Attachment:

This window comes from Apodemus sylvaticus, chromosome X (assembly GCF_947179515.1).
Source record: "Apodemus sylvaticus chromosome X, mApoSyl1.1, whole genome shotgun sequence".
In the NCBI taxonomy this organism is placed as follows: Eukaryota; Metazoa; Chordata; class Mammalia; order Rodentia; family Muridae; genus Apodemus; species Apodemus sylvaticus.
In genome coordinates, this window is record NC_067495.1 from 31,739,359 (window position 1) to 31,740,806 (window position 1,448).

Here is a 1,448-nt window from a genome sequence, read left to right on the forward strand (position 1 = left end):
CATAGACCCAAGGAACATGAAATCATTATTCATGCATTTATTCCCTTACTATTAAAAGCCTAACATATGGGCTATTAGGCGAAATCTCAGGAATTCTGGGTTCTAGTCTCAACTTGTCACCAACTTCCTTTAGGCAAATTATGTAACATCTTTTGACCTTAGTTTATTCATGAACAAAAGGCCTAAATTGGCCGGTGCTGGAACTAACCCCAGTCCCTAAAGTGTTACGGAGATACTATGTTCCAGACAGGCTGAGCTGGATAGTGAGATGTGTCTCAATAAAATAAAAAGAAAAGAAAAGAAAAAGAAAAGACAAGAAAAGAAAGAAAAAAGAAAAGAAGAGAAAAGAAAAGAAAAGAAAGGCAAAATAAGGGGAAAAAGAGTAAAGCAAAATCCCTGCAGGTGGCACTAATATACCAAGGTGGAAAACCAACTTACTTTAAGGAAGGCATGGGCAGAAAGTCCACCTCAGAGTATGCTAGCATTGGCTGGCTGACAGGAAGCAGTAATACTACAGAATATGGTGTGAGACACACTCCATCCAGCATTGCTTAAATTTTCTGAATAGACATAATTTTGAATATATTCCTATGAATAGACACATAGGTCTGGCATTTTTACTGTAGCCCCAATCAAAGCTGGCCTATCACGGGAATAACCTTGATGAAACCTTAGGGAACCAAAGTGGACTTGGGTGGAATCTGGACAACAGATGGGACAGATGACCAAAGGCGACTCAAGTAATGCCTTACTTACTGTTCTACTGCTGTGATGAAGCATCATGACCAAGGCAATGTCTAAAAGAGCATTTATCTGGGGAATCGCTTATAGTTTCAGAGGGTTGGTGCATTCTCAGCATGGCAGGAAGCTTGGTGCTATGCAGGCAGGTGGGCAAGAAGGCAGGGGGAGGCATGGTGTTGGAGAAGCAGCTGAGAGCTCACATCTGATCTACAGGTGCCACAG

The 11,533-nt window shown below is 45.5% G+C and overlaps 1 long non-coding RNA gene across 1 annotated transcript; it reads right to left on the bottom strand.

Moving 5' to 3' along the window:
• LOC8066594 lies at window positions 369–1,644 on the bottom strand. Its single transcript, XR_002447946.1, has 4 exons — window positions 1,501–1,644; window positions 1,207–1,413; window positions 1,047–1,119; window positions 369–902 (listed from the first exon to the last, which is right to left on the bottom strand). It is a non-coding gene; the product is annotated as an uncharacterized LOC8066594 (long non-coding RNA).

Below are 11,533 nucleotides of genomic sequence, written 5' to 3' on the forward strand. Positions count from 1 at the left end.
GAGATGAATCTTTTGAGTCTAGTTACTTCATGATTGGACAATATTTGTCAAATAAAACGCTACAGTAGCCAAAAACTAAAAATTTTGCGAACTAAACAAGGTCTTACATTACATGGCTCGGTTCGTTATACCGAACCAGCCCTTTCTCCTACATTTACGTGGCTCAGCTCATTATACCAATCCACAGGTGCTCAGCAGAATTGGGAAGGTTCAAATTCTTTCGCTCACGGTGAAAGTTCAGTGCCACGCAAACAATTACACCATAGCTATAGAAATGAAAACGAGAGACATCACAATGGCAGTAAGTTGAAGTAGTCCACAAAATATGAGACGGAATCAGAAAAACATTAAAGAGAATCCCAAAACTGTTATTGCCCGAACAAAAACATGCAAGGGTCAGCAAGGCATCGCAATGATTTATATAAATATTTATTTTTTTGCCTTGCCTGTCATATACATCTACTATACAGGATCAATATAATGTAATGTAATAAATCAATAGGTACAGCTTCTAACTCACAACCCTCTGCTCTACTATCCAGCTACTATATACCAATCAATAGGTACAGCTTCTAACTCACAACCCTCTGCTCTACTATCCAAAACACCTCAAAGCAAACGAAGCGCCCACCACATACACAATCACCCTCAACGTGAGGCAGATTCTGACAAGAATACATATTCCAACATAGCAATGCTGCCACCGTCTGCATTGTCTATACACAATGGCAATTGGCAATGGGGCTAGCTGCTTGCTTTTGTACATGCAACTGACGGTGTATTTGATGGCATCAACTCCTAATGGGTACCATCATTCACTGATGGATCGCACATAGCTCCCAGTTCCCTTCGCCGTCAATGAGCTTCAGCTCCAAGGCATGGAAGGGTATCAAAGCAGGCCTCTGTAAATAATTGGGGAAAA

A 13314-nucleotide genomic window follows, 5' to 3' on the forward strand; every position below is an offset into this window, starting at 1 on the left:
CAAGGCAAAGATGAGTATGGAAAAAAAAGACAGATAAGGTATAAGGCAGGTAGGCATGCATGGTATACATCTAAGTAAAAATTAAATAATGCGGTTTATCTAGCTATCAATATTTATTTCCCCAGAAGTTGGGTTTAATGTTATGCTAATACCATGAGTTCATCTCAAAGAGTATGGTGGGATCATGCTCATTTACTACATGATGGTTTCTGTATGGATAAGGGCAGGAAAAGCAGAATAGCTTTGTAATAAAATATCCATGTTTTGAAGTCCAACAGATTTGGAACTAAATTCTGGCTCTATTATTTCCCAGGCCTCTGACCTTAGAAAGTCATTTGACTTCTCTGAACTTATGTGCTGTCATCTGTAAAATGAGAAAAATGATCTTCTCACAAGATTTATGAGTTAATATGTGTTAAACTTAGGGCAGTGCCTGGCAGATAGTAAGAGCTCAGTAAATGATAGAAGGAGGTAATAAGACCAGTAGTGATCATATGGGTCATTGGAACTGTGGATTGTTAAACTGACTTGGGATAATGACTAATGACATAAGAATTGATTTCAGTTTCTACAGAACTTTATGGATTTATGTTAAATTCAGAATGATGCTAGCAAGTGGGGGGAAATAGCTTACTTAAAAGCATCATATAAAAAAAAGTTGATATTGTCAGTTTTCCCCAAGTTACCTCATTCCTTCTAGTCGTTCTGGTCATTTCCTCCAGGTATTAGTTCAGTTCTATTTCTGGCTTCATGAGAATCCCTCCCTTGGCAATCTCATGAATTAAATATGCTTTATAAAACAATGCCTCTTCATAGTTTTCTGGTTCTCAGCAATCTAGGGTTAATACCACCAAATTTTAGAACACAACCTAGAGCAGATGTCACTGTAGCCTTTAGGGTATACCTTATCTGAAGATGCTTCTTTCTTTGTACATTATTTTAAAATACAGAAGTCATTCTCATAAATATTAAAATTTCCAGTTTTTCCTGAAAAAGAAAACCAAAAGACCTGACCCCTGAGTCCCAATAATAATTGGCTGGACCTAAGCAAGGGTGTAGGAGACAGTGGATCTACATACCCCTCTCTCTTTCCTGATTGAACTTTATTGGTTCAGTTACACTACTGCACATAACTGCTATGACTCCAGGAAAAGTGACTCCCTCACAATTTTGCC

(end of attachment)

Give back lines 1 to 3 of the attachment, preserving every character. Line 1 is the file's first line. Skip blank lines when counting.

This window comes from Apodemus sylvaticus, chromosome X (assembly GCF_947179515.1).
Source record: "Apodemus sylvaticus chromosome X, mApoSyl1.1, whole genome shotgun sequence".
In the NCBI taxonomy this organism is placed as follows: Eukaryota; Metazoa; Chordata; class Mammalia; order Rodentia; family Muridae; genus Apodemus; species Apodemus sylvaticus.